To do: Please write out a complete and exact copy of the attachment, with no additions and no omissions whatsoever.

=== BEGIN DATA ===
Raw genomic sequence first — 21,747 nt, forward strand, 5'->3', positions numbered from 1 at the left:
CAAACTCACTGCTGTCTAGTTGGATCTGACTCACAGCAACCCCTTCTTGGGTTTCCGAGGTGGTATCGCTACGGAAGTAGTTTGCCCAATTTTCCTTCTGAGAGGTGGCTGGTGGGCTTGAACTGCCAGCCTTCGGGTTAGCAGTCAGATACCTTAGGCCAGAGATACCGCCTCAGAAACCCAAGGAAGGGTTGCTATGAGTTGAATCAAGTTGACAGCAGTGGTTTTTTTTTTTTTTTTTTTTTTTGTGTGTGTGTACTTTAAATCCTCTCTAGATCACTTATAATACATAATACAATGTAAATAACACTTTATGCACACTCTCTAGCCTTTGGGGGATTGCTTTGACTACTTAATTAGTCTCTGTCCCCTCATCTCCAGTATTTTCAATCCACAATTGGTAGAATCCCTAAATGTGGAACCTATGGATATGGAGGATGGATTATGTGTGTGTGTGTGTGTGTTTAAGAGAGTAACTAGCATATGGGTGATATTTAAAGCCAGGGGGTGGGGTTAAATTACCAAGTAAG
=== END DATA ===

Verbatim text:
Raw genomic sequence first — 21,747 nt, forward strand, 5'->3', positions numbered from 1 at the left:
CAAACTCACTGCTGTCTAGTTGGATCTGACTCACAGCAACCCCTTCTTGGGTTTCCGAGGTGGTATCGCTACGGAAGTAGTTTGCCCAATTTTCCTTCTGAGAGGTGGCTGGTGGGCTTGAACTGCCAGCCTTCGGGTTAGCAGTCAGATACCTTAGGCCAGAGATACCGCCTCAGAAACCCAAGGAAGGGTTGCTATGAGTTGAATCAAGTTGACAGCAGTGGTTTTTTTTTTTTTTTTTTTTTTTGTGTGTGTGTACTTTAAATCCTCTCTAGATCACTTATAATACATAATACAATGTAAATAACACTTTATGCACACTCTCTAGCCTTTGGGGGATTGCTTTGACTACTTAATTAGTCTCTGTCCCCTCATCTCCAGTATTTTCAATCCACAATTGGTAGAATCCCTAAATGTGGAACCTATGGATATGGAGGATGGATTATGTGTGTGTGTGTGTGTGTTTAAGAGAGTAACTAGCATATGGGTGATATTTAAAGCCAGGGGGTGGGGTTAAATTACCAAGTAAG